We’re all affected by the current increase in utility bills. However, there’s good news in France as the country is set to keep its energy price cap for next year in order to protect consumers. This was announced in September by the French budget minister. Furthermore, the prime minister announced that regulated electricity and gas prices will be capped at a 15% rise next year.
In January, gas prices will be capped at 15%. The same goes for electricity prices which will be capped from February 2023. There will also be a cash aid of either €100 or €200 for 12 million low-income households, controlled by means testing. The prime minister maintains that France is protecting its consumers the most out of all European countries.
What is the most economical heating option in France?
France offers several options for heating your home, whereas in the UK most homes have either electric or gas central heating. There are also several ways in which you can cut down on costs. Let’s take a look at the various options for heating your home and explore the different ways you can save.
Woodburners are very popular in France. Not only do they chuck out excellent heat but they come out pretty much the cheapest option for heating your home. You can choose between wood or pellet-burning woodburners (poele a bois or poele a granules in French). They can also be combined with your boiler to feed radiators throughout the house. Wood is available in all areas and can be usually delivered to your home for a minimum amount of 3 “steres” or cubic metres. It usualy works out at about €80 per stere. Pellet stoves are cleaner to deal with and you don’t need so much space for storage!
If you are connected to mains gas, this is a good and reasonably economical option. If you are not connected to mains gas, you may be able to get this done by asking at your mairie. You will need to pay for the connection and its feasibility will depend on how far away your nearest connection is.
France has discontinued the installation of oil boilers from July 2023, so this is not really an option going forward. There are many rural properties where oil is still used but unless it’s not possible to install any other form of heating, you will not be able to get an oil boiler.
This is probably the most convenient and easiest to install but may be expensive. Electric heating can be beneficial to smaller homes that are well-insulated. That’s why it’s key to make sure your home is well insulated in order to get the best from this form of heating.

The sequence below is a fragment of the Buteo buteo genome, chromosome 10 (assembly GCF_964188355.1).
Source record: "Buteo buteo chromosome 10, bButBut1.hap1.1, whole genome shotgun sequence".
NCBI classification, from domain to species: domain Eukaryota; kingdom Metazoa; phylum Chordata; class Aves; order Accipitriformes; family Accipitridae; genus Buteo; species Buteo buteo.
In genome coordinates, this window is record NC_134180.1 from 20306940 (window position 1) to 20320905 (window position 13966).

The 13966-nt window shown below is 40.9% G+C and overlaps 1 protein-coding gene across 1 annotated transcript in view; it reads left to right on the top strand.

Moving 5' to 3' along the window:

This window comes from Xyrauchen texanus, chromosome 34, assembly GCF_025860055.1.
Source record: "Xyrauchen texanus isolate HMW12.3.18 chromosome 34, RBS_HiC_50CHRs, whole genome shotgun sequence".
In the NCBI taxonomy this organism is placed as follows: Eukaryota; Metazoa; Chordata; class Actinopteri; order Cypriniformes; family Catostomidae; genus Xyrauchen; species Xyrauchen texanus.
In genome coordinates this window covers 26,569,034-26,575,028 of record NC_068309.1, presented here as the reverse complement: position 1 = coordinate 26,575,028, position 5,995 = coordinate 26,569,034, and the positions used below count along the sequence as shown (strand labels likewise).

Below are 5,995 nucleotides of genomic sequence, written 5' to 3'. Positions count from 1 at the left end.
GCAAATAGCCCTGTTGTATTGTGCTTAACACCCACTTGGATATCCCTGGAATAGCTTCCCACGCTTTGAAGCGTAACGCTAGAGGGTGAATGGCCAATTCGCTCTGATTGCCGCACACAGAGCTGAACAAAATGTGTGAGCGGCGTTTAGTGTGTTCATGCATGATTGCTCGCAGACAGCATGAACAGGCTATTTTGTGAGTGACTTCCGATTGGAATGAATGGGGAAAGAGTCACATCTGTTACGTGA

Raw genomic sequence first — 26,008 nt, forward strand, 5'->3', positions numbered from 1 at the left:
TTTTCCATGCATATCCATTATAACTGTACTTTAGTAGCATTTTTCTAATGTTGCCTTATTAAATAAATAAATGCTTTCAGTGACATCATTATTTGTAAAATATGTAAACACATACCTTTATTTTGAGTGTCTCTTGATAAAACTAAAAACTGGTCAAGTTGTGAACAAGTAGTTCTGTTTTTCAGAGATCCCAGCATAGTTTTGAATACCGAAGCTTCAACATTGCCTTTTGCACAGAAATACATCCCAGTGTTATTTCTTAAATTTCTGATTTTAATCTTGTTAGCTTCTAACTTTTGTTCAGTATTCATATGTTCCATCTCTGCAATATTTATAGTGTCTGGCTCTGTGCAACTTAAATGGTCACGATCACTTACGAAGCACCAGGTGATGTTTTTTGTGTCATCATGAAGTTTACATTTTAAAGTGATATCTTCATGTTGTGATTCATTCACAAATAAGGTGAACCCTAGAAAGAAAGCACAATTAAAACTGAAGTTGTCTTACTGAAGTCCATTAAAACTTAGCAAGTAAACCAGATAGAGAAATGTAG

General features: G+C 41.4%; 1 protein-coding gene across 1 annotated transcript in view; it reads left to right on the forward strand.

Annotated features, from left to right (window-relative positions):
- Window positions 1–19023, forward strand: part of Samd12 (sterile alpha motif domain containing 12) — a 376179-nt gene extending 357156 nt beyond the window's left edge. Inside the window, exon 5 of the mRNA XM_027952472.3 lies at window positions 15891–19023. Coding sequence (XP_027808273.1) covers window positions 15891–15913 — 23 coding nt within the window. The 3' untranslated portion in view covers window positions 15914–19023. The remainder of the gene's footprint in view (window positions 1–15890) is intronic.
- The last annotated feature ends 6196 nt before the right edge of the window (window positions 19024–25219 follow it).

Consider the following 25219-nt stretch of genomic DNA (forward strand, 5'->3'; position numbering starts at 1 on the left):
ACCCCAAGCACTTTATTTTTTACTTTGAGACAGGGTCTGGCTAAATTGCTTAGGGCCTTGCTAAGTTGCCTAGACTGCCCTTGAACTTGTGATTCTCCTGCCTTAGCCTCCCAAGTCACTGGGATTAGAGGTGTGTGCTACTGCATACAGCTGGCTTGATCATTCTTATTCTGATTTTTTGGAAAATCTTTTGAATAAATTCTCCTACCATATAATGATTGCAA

Over the last few years solar energy has unsurprisingly become more popular in France. Solar heating systems heat water which is distributed via radiators through your home. Although installing solar panels costs at least €1,000 per square metre, this will amount to over €15,000 for a full installation so it is a big outlay. The upside however is that after that it is virtually free. Obviously this will only work in an area where there is a good deal of sunshine so if you are in the north of France, this option may not be the best for you.
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Grants for improving your French heating
It may be possible to take advantage of the government’s grants for upgrading your heating system. There are several grants available of up to around €10,000 for owners who need to replace their oil heating system or even to improve insulation. You do need to bear in mind that the grants are only available to tax payers in France however so this will not apply to second home owners in France. The site “maprimerenov” has more information or you can ask at your local mairie.
A few tips to make your home more energy efficient.
1. Make sure your home is well insulated with any gaps and cracks in windows well sealed. Check that your roof is in good shape with a local builder. A little money spent now will save you in the long run. Keep your shutters closed at night time to keep the warm air in.
2. Replacing any single glazed windows with double glazed will save you money in the long run and keep you warmer too.
3. If you have a woodburner, keep it well-lit until late in the evening and close the door so that when you get up, at least one room is still cosy and warm in the morning.
4. Check your light bulbs are all LEDs. Much cheaper and more environmentally friendly.
5. Find out when your cheapest electricity tariff kicks in. Whoever your electricity provider is in France, you should be offered different prices for certain hours. Normally the cheaper hours are during night time (these are called “heures creuses”), with peak hours being during the day so leave putting on the dishwasher or washing machine until you go to bed.
6. Try to dry your clothes and bed linen outdoors on good days or simply drape over an airer in a warm spot. Tumble dryers are one of the most expensive appliances and should be used sparingly! There’s also the option of heated airers which plug into the mains outlet. It could be a better option for large houses that don’t need heating on, but when clothes need drying.
Finally, and still on the subject of heating in winter, don’t forget that if you receive a UK pension and live in France or have a second home there, you can still receive the Winter Fuel Payment which has been increased this year to $250. Contact the UK Pensions Office who are normally very helpful.